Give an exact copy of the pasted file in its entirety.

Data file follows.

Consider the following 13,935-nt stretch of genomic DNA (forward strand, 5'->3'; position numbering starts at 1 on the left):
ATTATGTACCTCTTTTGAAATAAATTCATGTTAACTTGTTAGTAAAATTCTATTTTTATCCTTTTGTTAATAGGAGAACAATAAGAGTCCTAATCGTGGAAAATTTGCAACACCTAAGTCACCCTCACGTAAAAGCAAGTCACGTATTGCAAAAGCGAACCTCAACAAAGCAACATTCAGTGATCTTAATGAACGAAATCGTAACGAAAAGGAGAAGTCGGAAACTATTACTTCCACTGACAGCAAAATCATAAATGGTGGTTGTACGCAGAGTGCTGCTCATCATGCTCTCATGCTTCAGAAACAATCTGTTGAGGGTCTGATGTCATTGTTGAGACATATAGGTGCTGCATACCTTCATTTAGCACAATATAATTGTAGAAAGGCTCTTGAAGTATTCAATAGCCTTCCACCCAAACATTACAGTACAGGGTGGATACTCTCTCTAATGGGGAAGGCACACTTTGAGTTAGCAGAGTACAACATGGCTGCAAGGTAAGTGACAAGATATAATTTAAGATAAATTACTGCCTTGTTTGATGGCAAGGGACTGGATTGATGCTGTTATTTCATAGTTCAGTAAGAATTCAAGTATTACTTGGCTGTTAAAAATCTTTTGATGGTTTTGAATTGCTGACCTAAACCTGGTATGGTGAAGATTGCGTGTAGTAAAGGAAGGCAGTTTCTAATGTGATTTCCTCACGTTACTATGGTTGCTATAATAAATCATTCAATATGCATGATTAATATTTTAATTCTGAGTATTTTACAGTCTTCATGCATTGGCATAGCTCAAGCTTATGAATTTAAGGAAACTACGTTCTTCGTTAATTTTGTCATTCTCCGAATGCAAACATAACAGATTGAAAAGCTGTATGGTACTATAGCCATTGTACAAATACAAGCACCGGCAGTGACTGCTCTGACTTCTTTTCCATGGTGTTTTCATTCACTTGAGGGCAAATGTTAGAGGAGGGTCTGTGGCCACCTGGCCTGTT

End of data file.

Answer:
Consider the following 13,935-nt stretch of genomic DNA (forward strand, 5'->3'; position numbering starts at 1 on the left):
ATTATGTACCTCTTTTGAAATAAATTCATGTTAACTTGTTAGTAAAATTCTATTTTTATCCTTTTGTTAATAGGAGAACAATAAGAGTCCTAATCGTGGAAAATTTGCAACACCTAAGTCACCCTCACGTAAAAGCAAGTCACGTATTGCAAAAGCGAACCTCAACAAAGCAACATTCAGTGATCTTAATGAACGAAATCGTAACGAAAAGGAGAAGTCGGAAACTATTACTTCCACTGACAGCAAAATCATAAATGGTGGTTGTACGCAGAGTGCTGCTCATCATGCTCTCATGCTTCAGAAACAATCTGTTGAGGGTCTGATGTCATTGTTGAGACATATAGGTGCTGCATACCTTCATTTAGCACAATATAATTGTAGAAAGGCTCTTGAAGTATTCAATAGCCTTCCACCCAAACATTACAGTACAGGGTGGATACTCTCTCTAATGGGGAAGGCACACTTTGAGTTAGCAGAGTACAACATGGCTGCAAGGTAAGTGACAAGATATAATTTAAGATAAATTACTGCCTTGTTTGATGGCAAGGGACTGGATTGATGCTGTTATTTCATAGTTCAGTAAGAATTCAAGTATTACTTGGCTGTTAAAAATCTTTTGATGGTTTTGAATTGCTGACCTAAACCTGGTATGGTGAAGATTGCGTGTAGTAAAGGAAGGCAGTTTCTAATGTGATTTCCTCACGTTACTATGGTTGCTATAATAAATCATTCAATATGCATGATTAATATTTTAATTCTGAGTATTTTACAGTCTTCATGCATTGGCATAGCTCAAGCTTATGAATTTAAGGAAACTACGTTCTTCGTTAATTTTGTCATTCTCCGAATGCAAACATAACAGATTGAAAAGCTGTATGGTACTATAGCCATTGTACAAATACAAGCACCGGCAGTGACTGCTCTGACTTCTTTTCCATGGTGTTTTCATTCACTTGAGGGCAAATGTTAGAGGAGGGTCTGTGGCCACCTGGCCTGTT